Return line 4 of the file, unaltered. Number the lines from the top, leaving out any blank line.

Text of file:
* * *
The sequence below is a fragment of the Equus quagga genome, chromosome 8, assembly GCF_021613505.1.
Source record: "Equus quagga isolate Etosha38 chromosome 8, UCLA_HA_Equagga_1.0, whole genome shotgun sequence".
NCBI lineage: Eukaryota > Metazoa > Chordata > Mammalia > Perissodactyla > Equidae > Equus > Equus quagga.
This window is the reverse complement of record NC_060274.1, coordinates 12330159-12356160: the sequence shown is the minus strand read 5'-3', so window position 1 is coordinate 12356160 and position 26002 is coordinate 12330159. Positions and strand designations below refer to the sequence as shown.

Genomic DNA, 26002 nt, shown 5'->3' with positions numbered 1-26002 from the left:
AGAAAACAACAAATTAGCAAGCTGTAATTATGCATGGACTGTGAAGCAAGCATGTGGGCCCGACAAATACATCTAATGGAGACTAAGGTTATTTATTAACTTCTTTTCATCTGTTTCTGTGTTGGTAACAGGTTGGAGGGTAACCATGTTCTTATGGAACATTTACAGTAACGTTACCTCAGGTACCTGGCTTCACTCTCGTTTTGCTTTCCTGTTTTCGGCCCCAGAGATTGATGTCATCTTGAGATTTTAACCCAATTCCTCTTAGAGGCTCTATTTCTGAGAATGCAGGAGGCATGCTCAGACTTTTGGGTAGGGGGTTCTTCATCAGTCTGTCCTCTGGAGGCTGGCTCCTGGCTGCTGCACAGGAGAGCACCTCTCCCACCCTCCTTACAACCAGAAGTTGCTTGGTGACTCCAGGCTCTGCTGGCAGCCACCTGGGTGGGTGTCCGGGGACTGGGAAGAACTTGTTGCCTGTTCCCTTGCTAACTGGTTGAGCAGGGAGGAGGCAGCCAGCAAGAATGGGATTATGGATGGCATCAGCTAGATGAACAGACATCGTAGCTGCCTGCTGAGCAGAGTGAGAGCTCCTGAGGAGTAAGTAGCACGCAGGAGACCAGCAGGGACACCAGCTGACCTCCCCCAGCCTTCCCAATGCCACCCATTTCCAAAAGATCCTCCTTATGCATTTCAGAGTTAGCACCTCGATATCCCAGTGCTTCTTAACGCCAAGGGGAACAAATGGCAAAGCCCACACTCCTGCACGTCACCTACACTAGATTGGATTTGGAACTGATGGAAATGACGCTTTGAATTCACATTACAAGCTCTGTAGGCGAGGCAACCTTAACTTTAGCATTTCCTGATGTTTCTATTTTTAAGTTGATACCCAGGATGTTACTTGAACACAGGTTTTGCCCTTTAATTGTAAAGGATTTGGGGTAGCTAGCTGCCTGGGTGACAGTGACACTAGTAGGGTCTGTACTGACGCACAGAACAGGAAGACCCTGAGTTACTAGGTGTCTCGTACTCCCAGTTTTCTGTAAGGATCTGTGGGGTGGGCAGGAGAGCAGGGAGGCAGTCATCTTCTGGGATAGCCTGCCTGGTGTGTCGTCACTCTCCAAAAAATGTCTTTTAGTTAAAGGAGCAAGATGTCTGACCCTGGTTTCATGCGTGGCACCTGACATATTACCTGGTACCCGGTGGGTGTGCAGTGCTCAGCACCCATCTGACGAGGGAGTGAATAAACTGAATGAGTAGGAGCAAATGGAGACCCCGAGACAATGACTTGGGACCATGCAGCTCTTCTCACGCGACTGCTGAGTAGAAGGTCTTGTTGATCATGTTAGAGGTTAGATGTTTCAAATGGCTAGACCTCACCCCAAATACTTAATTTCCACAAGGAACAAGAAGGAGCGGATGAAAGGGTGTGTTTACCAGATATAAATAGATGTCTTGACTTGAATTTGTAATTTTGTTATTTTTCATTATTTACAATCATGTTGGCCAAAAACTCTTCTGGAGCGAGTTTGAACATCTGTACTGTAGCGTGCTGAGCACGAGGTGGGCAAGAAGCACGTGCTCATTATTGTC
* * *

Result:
This window is the reverse complement of record NC_060274.1, coordinates 12330159-12356160: the sequence shown is the minus strand read 5'-3', so window position 1 is coordinate 12356160 and position 26002 is coordinate 12330159. Positions and strand designations below refer to the sequence as shown.